Vitamin B And Memory Loss
Why take more Vitamin B5?
Certain vitamins and fatty acids have been said to slow or prevent memory loss.
Vitamin B helps to keep homocysteine, an amino acid, at healthy levels. Increased levels of homocysteine are known to be associated with a higher risk of Alzheimer’s disease and increased rates of brain atrophy.
How can I improve my Vitamin B5?
Poor diet is the usual reason for low levels of vitamin B. The elderly are at particular risk because their diet is limited. More rarely, some medical conditions or surgery to the bowel can result in poor absorption. Gender, smoking, body mass index and alcohol intake do not appear to be significant independent factors, though of course the cost of smoking and alcohol to those on a limited income may reduce the amount spent on healthy food. Vitamin B12 absorption from food can be affected by drugs such as metformin and proton pump inhibitors (omeprazole, lansoprazole)
Folic acid and B6 are naturally found in most beans and green vegetables, lentils and asparagus. B12 comes from meat and fish. They can also be obtained from vitamin supplements or fortified foods. The recommended daily intake for B6 is 1.2mg – 1.4mg/day; for B12, 3mcg/day; for folate, 300mcg/day.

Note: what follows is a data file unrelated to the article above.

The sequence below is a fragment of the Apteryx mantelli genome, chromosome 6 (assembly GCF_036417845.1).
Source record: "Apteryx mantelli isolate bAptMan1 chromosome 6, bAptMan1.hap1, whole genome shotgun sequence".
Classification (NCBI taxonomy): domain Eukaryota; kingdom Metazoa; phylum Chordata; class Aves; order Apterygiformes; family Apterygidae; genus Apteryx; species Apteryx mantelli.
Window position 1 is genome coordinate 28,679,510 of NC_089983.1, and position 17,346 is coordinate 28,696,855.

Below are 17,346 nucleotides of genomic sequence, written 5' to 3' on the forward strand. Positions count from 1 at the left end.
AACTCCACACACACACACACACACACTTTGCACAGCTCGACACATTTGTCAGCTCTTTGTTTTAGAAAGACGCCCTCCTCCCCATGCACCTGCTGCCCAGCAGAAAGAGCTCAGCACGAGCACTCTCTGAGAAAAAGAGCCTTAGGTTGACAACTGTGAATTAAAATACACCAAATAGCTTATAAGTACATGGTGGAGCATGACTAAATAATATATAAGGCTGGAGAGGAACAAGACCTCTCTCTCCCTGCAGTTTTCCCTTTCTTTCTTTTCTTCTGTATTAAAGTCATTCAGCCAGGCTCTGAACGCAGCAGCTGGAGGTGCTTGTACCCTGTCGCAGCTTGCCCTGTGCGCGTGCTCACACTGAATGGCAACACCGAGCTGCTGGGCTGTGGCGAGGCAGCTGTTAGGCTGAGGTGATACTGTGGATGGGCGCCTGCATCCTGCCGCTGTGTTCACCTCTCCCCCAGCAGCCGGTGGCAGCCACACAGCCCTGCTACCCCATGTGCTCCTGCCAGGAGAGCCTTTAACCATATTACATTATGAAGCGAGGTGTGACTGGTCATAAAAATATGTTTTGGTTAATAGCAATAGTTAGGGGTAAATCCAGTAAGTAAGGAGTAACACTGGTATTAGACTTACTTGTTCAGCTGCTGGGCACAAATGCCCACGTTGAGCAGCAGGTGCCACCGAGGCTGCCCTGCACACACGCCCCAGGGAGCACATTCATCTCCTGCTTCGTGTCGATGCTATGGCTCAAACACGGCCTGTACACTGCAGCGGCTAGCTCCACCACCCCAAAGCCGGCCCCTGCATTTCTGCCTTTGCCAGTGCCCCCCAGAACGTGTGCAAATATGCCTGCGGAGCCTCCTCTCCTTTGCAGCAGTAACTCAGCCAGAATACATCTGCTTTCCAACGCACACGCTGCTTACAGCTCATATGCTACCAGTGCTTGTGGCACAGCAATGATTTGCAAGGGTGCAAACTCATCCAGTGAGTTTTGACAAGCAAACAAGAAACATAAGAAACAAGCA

What are the benefits of an increased Vitamin B intake?
Recent research from Oxford University has shown that taking high doses of vitamins B6, B12 and folate can significantly reduce the rate of declining memory in the elderly. This supports previous work from London which suggested folate deficiency was associated with depression and dementia.
Where can I buy high dosage Vitamin B5?
Only in Sweden, apparently – at least, all in one tablet as used in the Oxford clinical trials. The WellMan Clinic has commissioned a dispensing chemist to make up the same recipe in the form of a month’s bubble pack (with four tablets per bubble). Please ask us for further information.
Homocysteine Lowering by B Vitamins Slows the Rate of Accelerated Brain Atrophy in Mild Cognitive Impairment: A Randomised Controlled Trial, Smith AD, Smith SM, de Jager CA, Whitbread P, Johnston C, Agacinski G, Oulhaj A, Bradley KM, Jacoby R, Refsum H. Oxford Project to Investigate Memory and Ageing, University of Oxford, Oxford, United Kingdom, September 2010.